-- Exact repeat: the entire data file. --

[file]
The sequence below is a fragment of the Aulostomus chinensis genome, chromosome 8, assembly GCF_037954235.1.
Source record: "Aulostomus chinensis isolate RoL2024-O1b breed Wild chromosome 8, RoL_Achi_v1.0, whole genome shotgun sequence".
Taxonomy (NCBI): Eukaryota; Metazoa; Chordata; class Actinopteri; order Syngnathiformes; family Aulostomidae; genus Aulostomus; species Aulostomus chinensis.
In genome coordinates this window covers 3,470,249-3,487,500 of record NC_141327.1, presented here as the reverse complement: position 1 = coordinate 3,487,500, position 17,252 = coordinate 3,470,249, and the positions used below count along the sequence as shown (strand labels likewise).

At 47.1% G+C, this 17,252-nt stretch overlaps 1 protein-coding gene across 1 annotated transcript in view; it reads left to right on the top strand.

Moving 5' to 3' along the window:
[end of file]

The sequence below is a fragment of the Aulostomus chinensis genome, chromosome 8, assembly GCF_037954235.1.
Source record: "Aulostomus chinensis isolate RoL2024-O1b breed Wild chromosome 8, RoL_Achi_v1.0, whole genome shotgun sequence".
Taxonomy (NCBI): Eukaryota; Metazoa; Chordata; class Actinopteri; order Syngnathiformes; family Aulostomidae; genus Aulostomus; species Aulostomus chinensis.
In genome coordinates this window covers 3,470,249-3,487,500 of record NC_141327.1, presented here as the reverse complement: position 1 = coordinate 3,487,500, position 17,252 = coordinate 3,470,249, and the positions used below count along the sequence as shown (strand labels likewise).

At 47.1% G+C, this 17,252-nt stretch overlaps 1 protein-coding gene across 1 annotated transcript in view; it reads left to right on the top strand.

Moving 5' to 3' along the window: